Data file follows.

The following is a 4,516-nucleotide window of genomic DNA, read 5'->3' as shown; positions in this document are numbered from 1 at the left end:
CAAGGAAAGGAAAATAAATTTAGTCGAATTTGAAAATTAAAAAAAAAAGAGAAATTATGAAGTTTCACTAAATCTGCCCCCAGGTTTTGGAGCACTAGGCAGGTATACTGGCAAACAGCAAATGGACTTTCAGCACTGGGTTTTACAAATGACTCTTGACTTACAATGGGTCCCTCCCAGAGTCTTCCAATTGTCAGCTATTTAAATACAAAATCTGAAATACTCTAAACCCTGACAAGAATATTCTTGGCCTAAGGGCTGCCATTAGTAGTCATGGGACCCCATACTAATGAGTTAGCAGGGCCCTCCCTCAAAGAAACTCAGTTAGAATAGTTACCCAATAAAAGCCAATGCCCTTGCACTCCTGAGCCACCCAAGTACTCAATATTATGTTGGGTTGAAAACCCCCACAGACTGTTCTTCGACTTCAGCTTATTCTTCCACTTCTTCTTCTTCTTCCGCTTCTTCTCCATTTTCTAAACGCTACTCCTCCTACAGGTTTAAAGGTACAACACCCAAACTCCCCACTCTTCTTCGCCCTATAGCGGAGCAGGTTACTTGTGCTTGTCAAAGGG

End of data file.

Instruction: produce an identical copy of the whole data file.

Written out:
The following is a 4,516-nucleotide window of genomic DNA, read 5'->3' as shown; positions in this document are numbered from 1 at the left end:
CAAGGAAAGGAAAATAAATTTAGTCGAATTTGAAAATTAAAAAAAAAAGAGAAATTATGAAGTTTCACTAAATCTGCCCCCAGGTTTTGGAGCACTAGGCAGGTATACTGGCAAACAGCAAATGGACTTTCAGCACTGGGTTTTACAAATGACTCTTGACTTACAATGGGTCCCTCCCAGAGTCTTCCAATTGTCAGCTATTTAAATACAAAATCTGAAATACTCTAAACCCTGACAAGAATATTCTTGGCCTAAGGGCTGCCATTAGTAGTCATGGGACCCCATACTAATGAGTTAGCAGGGCCCTCCCTCAAAGAAACTCAGTTAGAATAGTTACCCAATAAAAGCCAATGCCCTTGCACTCCTGAGCCACCCAAGTACTCAATATTATGTTGGGTTGAAAACCCCCACAGACTGTTCTTCGACTTCAGCTTATTCTTCCACTTCTTCTTCTTCTTCCGCTTCTTCTCCATTTTCTAAACGCTACTCCTCCTACAGGTTTAAAGGTACAACACCCAAACTCCCCACTCTTCTTCGCCCTATAGCGGAGCAGGTTACTTGTGCTTGTCAAAGGG